American Innovation and Competition Act Includes Key Provisions Peters Secured Strengthening Manufacturing & Expanding Domestic Semiconductor Production
WASHINGTON, DC – U.S. Senator Gary Peters (MI), a member of the Senate Commerce, Science and Transportation Committee, helped the Senate pass sweeping legislation tonight to strengthen manufacturing and boost economic competitiveness on the global stage, including to lessen our dependence on countries like China. The bill – the American Innovation and Competition Act – includes a number of provisions from Peters, including efforts to improve coordination between the Department of Commerce and the private sector on manufacturing and additional funding to expand domestic production of mature semiconductor chips. The shortage of these semiconductors have resulted in massive supply chain disruptions and idled auto plants across the country – including in Michigan.
“I have long believed that you can’t be a great country if you don’t make things. This bill takes a number of steps to ensure we can continue to lead in manufacturing through the 21st century – especially as new technologies come online. We know that our global competitors – including the Chinese government – are making significant investments in research and development, and we must ensure Michigan and the U.S. can continue to lead the way in manufacturing and innovation,” said Senator Peters. “I was also pleased to work with Senator Stabenow to secure funding for domestic mature semiconductor production. These technologies are going to be critical for the future, and – as this semiconductor shortage has shown – we must secure our supply chains by expanding production and manufacturing right here in the United States. I’ll continue working to ensure Michigan remains at the cutting-edge of advanced manufacturing.”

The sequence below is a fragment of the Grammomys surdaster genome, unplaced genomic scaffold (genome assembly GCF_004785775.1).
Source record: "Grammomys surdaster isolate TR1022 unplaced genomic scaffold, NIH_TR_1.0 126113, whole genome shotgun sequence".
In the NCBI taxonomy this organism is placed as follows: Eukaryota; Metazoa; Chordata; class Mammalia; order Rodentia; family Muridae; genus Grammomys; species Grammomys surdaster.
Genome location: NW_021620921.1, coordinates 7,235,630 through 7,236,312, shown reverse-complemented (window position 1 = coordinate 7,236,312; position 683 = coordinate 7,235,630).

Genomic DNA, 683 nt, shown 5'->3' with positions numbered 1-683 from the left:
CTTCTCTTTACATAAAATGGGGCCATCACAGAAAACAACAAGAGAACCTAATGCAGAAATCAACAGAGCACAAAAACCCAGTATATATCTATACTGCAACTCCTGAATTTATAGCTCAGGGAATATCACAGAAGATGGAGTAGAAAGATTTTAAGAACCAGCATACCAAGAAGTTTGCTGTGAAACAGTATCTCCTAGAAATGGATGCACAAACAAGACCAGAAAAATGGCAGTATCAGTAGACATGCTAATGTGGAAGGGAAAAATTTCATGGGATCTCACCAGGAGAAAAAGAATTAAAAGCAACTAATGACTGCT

The bill includes Peters’ bipartisan legislation with U.S. Senator Marco Rubio (R-FL) to revive and elevate the National Manufacturing Advisory Council, which advises the federal government on manufacturing programs and policy. The Council advises the federal government on manufacturing programs and provides private sector guidance and insight to the federal government. The Council has met intermittently in recent years, and this bill would more formally establish the Council as a critical component in federal manufacturing policy and strategy. The package also authorizes increased funding for the Manufacturing Extension Partnership program, which has been a priority for Peters.
Peters also worked with U.S. Senator Debbie Stabenow (MI) to strengthen the Creating Helpful Incentives to Produce Semiconductors (CHIPS) for America Act – which was signed into law as part of the national defense bill – to ensure that federal incentives for domestic chip production benefit American manufacturing. The legislation:
The competitiveness bill includes $50 billion to ramp up and incentivize the production of semiconductors of all kinds in the U.S.— for a total of $52 billion overall. In addition the bill invests in National Science Foundation efforts, including research and development of new technologies and innovations. It also invests in STEM education so we have a strong and diverse workforce in tech fields. The competitiveness bill also would make our supply chains more resilient by having the Department of Commerce work more closely with the private sector. This is critical given our supply chain challenges our country has experienced with the pandemic and PPE and now with the semiconductor shortage.